The Hag left an indelible mark on country music that’s paved the way for today’s MusicFest artists
This year’s Artists Tribute to a Legend will be Jan. 10 at 2 p.m. in the Grand Hotel Ballroom
(complimentary tickets required; see info at end of story)
Few artists throughout any genre of music reach a special class of fame: the “first name only” level of recognition. Entertainers and writers whose first name alone evokes an entire era of style and artistry. Madonna. Elvis. Bruce. Beyoncé.
When an artist is as emphatically influential in a genre as Merle Haggard was, listing off their awards and accomplishments can seem almost trivial. At least compared to understanding their lasting impact on their peers and fans. Still, racking up 38 No. 1 singles, a Grammy Lifetime Achievement Award, Kennedy Center Honors, and a litany of other pinnacle honors is nothing to sneeze at.
And then of course there’s the fact that Merle Haggard may be the most name-checked artist in all of country music. From contemporaries to artists that Haggard admittedly wouldn’t touch with a 10-foot pole. If Merle Haggard influenced your music career—and if you play any brand of country music, he did—honoring “The Hag” in a song is basically tradition.
But beyond Merle Haggard’s more obvious contributions to the country fabric, there’s a much more subtle way his influence spread far beyond the confines of country radio.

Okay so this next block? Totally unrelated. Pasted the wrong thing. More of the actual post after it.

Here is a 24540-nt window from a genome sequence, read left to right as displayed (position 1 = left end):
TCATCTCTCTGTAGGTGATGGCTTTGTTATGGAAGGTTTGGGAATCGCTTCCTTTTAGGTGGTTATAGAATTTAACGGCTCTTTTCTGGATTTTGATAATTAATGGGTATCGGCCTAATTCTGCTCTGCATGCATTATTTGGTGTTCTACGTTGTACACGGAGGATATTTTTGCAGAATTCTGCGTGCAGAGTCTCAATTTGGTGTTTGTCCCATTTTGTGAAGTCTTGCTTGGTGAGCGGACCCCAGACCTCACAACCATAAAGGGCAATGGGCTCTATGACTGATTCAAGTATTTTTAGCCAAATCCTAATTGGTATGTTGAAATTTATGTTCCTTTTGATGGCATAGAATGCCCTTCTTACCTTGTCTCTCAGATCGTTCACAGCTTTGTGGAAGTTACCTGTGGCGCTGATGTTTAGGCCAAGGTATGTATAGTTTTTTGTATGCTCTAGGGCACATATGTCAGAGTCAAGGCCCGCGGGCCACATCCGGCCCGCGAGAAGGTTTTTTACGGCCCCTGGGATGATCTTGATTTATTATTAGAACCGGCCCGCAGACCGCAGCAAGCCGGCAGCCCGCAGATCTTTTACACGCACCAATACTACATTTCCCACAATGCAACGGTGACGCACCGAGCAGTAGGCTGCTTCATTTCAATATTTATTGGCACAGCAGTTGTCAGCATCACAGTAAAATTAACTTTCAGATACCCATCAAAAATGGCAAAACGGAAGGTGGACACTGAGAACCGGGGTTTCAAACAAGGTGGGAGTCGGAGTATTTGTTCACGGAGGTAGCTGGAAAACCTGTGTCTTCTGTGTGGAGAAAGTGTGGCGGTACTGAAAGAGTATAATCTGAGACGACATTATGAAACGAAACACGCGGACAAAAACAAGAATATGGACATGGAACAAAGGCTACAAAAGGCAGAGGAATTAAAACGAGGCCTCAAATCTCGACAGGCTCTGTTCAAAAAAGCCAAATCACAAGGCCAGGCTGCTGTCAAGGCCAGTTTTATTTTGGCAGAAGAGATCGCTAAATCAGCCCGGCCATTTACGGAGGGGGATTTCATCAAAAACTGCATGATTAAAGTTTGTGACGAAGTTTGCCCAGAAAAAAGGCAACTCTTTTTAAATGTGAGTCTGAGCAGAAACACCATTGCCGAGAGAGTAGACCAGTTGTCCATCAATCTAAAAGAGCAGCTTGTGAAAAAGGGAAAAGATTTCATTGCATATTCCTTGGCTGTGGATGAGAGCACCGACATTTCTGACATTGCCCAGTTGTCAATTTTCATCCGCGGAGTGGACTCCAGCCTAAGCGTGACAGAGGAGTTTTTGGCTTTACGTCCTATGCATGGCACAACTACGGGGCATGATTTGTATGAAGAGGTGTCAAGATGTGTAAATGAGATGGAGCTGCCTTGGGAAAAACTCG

Austin City Limits was still in its early years when Merle Haggard took the stage in 1978, bringing over a decade of hits and country music’s top honors to the stage. And while the show had certainly already booked plenty of the day’s notable talent, Haggard was in another stratosphere.
Haggard appeared nine times on Austin City Limits throughout his life, but his inaugural appearance is considered one of the finest episodes in the show’s history. For many in Texas’ growing outlaw country scene, Haggard represented the final bridge to Nashville, where the major label machine had embraced a “countrypolitan” approach—but where Haggard continued to win with his own style.
A style that, above all, was buoyed by honesty.
At a taping of The Johnny Cash Show in 1969, Haggard and Cash were talking about prison songs when Haggard told Johnny the first time he saw him perform was at San Quentin prison. When Cash responded that he didn’t remember him being on that show, Haggard responded, “I was in the audience, Johnny.”
Cash actually encouraged the interaction, even though he knew it could be controversial. Indeed, ABC received floods of angry letters from viewers clutching their pearls at the notion of an ex-convict appearing on television. But the brief moment—only four years into Haggard’s recording career—proved a pivotal moment for a singer who was teetering on the edge of superstardom.
Haggard says his chance prison encounter with Johnny Cash inspired him to clean up his act, make parole, and pursue music. It’s not hard to see how Haggard’s commitment to his craft over the next 50 years inspired waves of likeminded musicians.